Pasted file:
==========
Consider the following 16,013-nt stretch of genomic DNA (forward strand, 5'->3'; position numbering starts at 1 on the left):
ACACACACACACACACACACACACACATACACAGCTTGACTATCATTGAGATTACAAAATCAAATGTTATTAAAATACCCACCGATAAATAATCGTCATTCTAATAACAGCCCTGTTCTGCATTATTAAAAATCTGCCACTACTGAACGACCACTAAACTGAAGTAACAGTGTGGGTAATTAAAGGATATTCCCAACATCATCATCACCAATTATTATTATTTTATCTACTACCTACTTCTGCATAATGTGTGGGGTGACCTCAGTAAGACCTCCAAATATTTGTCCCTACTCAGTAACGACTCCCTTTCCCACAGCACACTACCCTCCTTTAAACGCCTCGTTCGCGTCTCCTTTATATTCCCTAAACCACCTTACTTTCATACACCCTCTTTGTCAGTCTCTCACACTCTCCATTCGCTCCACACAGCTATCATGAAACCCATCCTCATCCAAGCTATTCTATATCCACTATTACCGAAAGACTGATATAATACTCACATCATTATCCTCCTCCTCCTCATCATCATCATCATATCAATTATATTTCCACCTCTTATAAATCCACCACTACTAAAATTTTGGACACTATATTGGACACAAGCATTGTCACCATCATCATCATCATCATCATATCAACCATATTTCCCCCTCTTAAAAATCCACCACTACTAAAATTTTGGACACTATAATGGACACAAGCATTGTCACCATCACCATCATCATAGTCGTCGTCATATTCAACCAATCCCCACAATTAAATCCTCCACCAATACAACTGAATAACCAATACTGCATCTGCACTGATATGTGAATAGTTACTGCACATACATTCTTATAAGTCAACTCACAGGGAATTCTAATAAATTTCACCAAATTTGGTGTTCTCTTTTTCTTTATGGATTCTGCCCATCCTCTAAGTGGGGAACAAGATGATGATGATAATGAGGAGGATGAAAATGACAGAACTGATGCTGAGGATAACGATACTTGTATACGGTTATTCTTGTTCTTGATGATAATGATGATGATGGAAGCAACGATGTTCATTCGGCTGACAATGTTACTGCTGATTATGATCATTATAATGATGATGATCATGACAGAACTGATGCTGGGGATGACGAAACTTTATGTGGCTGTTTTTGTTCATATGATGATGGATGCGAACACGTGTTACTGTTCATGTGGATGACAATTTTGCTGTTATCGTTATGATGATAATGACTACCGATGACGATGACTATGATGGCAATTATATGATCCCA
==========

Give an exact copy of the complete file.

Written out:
Consider the following 16,013-nt stretch of genomic DNA (forward strand, 5'->3'; position numbering starts at 1 on the left):
ACACACACACACACACACACACACACATACACAGCTTGACTATCATTGAGATTACAAAATCAAATGTTATTAAAATACCCACCGATAAATAATCGTCATTCTAATAACAGCCCTGTTCTGCATTATTAAAAATCTGCCACTACTGAACGACCACTAAACTGAAGTAACAGTGTGGGTAATTAAAGGATATTCCCAACATCATCATCACCAATTATTATTATTTTATCTACTACCTACTTCTGCATAATGTGTGGGGTGACCTCAGTAAGACCTCCAAATATTTGTCCCTACTCAGTAACGACTCCCTTTCCCACAGCACACTACCCTCCTTTAAACGCCTCGTTCGCGTCTCCTTTATATTCCCTAAACCACCTTACTTTCATACACCCTCTTTGTCAGTCTCTCACACTCTCCATTCGCTCCACACAGCTATCATGAAACCCATCCTCATCCAAGCTATTCTATATCCACTATTACCGAAAGACTGATATAATACTCACATCATTATCCTCCTCCTCCTCATCATCATCATCATATCAATTATATTTCCACCTCTTATAAATCCACCACTACTAAAATTTTGGACACTATATTGGACACAAGCATTGTCACCATCATCATCATCATCATCATATCAACCATATTTCCCCCTCTTAAAAATCCACCACTACTAAAATTTTGGACACTATAATGGACACAAGCATTGTCACCATCACCATCATCATAGTCGTCGTCATATTCAACCAATCCCCACAATTAAATCCTCCACCAATACAACTGAATAACCAATACTGCATCTGCACTGATATGTGAATAGTTACTGCACATACATTCTTATAAGTCAACTCACAGGGAATTCTAATAAATTTCACCAAATTTGGTGTTCTCTTTTTCTTTATGGATTCTGCCCATCCTCTAAGTGGGGAACAAGATGATGATGATAATGAGGAGGATGAAAATGACAGAACTGATGCTGAGGATAACGATACTTGTATACGGTTATTCTTGTTCTTGATGATAATGATGATGATGGAAGCAACGATGTTCATTCGGCTGACAATGTTACTGCTGATTATGATCATTATAATGATGATGATCATGACAGAACTGATGCTGGGGATGACGAAACTTTATGTGGCTGTTTTTGTTCATATGATGATGGATGCGAACACGTGTTACTGTTCATGTGGATGACAATTTTGCTGTTATCGTTATGATGATAATGACTACCGATGACGATGACTATGATGGCAATTATATGATCCCA